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Clean Power

Published on October 15th, 2014 | by James Ayre

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Scottish Government Gives Go-Ahead To 4 New Giant Offshore Wind Projects

October 15th, 2014 by  



Four gigantic new wind energy projects are now set to be developed off the coast of Scotland as per the recent decision by the Scottish Government to give them the green light.

Altogether, the four projects in question — the Neart Na Gaoithe project being developed by Mainstream Renewable Energy; the Inch Cape project being developed by Repsol Nuevas Energias UK and EDPR; and the Seagreen Alpha and Seagreen Bravo projects being developed by SSE and Fluor — will represent roughly 2.2 GW of new wind energy capacity if built.

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Once completed, the projects will represent a major step towards Scotland’s goal of being powered 100% by renewable electricity by 2020. As well as, for that matter, a big increase in the country’s wind energy infrastructure.

There are a number of other projects currently under development in addition these four, though. Altogether, a total of 4.15 GW of wind energy projects have been approved in Scotland.

The Scottish government is expecting an economic boom worth £314 million to £1.2 billion for these projects.

“The Scottish Government was angered at the start of this year when none of its projects was chosen for initial support under the new Contract for Difference (CfD) regime. SSE’s Beatrice Wind farm eventually bagged a contract after two other developers dropped out of the race, but the Scottish government remains concerned that its schemes could miss out in future auctions,” Business Green reports. “Energy Minister Fergus Ewing said the decision today was designed to give these four projects a better chance of securing a CfD contract.”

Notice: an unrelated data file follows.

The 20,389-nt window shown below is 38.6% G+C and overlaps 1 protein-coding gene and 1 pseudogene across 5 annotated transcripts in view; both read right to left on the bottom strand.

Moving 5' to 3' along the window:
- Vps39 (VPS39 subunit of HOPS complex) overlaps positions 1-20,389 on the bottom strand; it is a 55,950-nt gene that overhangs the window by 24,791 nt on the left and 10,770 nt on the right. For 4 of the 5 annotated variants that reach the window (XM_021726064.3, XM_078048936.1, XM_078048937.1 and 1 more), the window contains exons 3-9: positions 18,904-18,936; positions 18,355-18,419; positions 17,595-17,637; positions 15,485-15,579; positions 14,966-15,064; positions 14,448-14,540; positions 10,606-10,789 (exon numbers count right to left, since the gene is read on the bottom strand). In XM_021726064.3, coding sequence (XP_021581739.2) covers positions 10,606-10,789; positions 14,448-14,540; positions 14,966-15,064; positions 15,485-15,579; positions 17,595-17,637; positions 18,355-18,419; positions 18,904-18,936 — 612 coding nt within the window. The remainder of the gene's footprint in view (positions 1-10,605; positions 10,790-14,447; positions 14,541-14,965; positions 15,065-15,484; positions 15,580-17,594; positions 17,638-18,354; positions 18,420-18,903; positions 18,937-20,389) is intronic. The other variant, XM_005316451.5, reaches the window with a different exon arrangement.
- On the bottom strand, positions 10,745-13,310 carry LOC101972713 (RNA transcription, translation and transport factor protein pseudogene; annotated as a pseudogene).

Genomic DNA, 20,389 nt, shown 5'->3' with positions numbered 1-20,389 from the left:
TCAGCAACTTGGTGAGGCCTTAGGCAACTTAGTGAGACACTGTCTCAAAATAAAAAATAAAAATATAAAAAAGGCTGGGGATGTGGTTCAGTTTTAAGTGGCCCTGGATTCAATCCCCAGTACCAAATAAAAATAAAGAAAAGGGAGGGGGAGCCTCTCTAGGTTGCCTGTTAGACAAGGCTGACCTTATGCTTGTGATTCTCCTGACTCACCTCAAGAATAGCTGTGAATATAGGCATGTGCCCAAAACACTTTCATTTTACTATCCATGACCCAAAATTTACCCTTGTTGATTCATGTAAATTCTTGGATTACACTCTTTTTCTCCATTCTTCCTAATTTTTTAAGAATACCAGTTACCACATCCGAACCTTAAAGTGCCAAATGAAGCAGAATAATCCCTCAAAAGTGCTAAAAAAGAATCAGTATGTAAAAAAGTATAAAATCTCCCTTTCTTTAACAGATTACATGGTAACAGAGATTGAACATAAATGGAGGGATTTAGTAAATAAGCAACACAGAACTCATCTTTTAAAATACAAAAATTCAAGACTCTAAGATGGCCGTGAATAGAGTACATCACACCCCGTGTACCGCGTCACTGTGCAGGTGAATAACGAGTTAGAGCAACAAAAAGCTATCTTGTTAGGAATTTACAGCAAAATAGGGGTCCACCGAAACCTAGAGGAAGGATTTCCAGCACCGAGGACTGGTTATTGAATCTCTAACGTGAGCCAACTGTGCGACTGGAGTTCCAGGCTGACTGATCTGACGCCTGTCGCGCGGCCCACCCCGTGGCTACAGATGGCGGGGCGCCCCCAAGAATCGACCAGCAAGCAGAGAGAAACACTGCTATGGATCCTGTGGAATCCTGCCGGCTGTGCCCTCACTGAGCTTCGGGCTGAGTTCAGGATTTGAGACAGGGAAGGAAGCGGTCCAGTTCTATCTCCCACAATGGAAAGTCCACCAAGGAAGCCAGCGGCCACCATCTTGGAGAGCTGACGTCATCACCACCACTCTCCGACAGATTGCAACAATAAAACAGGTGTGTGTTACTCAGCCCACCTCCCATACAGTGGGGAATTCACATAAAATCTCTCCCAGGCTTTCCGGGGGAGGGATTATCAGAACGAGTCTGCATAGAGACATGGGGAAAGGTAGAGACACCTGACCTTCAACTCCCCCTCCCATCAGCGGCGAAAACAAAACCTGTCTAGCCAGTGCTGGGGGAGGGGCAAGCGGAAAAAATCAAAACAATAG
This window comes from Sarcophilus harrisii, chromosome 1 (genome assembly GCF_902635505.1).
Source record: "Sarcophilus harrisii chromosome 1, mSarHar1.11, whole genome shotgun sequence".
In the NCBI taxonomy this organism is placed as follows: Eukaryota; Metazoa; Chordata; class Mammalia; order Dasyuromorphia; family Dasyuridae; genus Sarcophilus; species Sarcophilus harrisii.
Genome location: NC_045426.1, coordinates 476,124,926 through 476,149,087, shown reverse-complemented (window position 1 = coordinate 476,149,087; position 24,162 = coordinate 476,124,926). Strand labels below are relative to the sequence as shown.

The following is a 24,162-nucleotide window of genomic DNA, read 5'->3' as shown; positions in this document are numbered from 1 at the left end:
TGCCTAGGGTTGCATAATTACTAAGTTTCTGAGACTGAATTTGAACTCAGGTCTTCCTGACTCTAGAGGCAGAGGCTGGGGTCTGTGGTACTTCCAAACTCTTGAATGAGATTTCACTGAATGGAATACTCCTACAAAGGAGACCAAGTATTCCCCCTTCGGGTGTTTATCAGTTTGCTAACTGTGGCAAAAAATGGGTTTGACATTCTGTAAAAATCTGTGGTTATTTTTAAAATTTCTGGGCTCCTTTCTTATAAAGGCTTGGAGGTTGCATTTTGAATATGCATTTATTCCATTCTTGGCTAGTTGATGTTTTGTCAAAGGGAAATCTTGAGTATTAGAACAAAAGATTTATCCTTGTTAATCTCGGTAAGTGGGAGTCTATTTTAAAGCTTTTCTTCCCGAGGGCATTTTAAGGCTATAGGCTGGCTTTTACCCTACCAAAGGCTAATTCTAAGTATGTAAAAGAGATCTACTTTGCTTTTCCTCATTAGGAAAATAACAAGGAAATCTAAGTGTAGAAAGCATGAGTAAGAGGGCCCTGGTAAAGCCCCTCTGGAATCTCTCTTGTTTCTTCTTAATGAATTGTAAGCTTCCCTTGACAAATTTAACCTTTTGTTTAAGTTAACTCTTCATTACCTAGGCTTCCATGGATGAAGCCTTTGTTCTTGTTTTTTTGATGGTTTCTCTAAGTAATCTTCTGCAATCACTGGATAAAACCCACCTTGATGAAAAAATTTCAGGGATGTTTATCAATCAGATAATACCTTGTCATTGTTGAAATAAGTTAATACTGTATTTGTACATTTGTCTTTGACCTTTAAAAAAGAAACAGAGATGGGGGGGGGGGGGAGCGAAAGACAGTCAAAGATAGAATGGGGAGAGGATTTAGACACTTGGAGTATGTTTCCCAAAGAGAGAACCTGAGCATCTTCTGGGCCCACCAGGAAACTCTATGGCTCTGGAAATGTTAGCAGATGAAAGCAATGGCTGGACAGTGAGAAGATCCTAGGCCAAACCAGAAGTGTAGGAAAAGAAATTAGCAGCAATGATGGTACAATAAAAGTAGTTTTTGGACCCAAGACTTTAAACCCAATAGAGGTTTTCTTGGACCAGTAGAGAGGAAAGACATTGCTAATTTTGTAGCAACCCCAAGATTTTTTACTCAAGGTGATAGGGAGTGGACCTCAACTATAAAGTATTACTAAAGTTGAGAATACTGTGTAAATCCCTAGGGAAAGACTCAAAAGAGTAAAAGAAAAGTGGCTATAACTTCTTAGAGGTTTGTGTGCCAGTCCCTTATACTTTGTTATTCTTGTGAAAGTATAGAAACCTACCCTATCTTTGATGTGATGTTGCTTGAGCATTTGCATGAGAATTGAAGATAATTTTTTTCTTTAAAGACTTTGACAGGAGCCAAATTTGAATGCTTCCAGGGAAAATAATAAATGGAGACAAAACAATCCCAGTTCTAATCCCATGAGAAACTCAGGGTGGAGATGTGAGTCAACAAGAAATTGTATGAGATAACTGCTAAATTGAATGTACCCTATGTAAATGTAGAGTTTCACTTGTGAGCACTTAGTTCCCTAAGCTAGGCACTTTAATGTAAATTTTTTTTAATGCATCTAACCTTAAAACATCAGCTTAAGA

Ewing also made it clear that he viewed Westminster’s recently approved plans to provide financing to aid the construction of two new nuclear reactors at Hinkley Point (£24.5 billion) very poorly.

“The level of support available to the offshore renewables sector sits in stark contrast to the unprecedented financial backing being offered to new nuclear plants, with a possible £35 billion subsidy for the new Hinkley Point C station alone in addition to a £10 billion loan guarantee,” Ewing stated.

“This inevitably means that growth in green energy will be restricted, a sector where Scotland has a competitive advantage.”

There’s a great deal of frustration over the massive subsidies being promised to Hinkley Point C, as well as what look to be a couple of lawsuits. Not only is the disagreement about whether or not nuclear reactors are “green,” they are also extremely expensive, and subsidies don’t lead to industry cost reductions like they do with wind and solar power. We’ll have more articles coming in the coming days about Hinkley Point C.

Overall, it’s great to see Scotland moving forward with such ambitious offshore wind energy plans. The UK as a whole has more offshore wind power installed than the entire rest of the world, but there are still a great deal of wind resources of the Scottish shore waiting to be tapped.

Image Credit: Siemens 
 





 

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About the Author

James Ayre's background is predominantly in geopolitics and history, but he has an obsessive interest in pretty much everything. After an early life spent in the Imperial Free City of Dortmund, James followed the river Ruhr to Cofbuokheim, where he attended the University of Astnide. And where he also briefly considered entering the coal mining business. He currently writes for a living, on a broad variety of subjects, ranging from science, to politics, to military history, to renewable energy.



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